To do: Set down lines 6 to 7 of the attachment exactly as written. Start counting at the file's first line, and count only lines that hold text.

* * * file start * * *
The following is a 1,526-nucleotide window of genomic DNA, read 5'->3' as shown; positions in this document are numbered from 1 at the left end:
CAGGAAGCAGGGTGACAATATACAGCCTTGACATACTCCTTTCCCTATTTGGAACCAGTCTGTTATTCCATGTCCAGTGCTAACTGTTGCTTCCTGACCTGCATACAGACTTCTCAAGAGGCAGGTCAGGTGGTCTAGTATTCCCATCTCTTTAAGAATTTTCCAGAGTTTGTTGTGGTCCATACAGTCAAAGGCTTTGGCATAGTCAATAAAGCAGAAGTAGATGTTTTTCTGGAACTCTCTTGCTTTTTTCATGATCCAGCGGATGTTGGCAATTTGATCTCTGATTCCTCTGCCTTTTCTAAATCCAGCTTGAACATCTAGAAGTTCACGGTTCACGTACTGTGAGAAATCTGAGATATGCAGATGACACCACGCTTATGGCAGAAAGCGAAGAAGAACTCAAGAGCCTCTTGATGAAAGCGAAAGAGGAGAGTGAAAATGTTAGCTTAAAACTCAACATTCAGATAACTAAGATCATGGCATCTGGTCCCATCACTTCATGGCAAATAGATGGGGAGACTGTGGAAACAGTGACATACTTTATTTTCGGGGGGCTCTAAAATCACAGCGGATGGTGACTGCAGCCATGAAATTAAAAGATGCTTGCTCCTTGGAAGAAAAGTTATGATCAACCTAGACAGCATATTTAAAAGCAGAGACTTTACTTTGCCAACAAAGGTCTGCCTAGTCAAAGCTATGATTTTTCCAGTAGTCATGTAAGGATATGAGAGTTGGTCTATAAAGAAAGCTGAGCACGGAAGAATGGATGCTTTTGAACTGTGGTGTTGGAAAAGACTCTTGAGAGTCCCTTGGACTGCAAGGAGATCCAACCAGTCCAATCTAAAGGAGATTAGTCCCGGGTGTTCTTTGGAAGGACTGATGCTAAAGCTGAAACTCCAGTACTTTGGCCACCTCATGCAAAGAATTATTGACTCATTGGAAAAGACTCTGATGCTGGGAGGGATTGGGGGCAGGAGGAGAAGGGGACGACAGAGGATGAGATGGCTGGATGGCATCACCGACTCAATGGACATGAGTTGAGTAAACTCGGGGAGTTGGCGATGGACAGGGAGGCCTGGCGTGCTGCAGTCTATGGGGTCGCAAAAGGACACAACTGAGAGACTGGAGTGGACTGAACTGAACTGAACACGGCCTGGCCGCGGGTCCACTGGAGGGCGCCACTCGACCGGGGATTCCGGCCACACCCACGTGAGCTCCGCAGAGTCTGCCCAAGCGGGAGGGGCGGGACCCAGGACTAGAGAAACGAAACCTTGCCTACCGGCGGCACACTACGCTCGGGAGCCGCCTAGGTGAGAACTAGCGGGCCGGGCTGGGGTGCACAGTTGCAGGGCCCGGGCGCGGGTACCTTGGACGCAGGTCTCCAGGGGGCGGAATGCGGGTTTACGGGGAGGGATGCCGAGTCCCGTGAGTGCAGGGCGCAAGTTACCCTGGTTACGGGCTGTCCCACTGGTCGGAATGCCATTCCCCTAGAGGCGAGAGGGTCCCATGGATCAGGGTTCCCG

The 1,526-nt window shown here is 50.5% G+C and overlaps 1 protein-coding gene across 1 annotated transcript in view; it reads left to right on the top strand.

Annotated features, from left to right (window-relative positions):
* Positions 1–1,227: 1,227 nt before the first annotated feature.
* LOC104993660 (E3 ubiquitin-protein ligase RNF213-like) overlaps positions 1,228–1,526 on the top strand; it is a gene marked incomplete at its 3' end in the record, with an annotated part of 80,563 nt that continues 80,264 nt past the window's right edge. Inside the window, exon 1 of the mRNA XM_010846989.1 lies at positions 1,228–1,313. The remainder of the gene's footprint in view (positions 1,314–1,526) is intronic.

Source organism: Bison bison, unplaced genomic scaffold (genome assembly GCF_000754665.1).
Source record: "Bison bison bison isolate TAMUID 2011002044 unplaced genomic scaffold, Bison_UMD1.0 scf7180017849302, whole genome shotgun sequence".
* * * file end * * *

* LOC104993660 (E3 ubiquitin-protein ligase RNF213-like) overlaps positions 1,228–1,526 on the top strand; it is a gene marked incomplete at its 3' end in the record, with an annotated part of 80,563 nt that continues 80,264 nt past the window's right edge. Inside the window, exon 1 of the mRNA XM_010846989.1 lies at positions 1,228–1,313. The remainder of the gene's footprint in view (positions 1,314–1,526) is intronic.

Source organism: Bison bison, unplaced genomic scaffold (genome assembly GCF_000754665.1).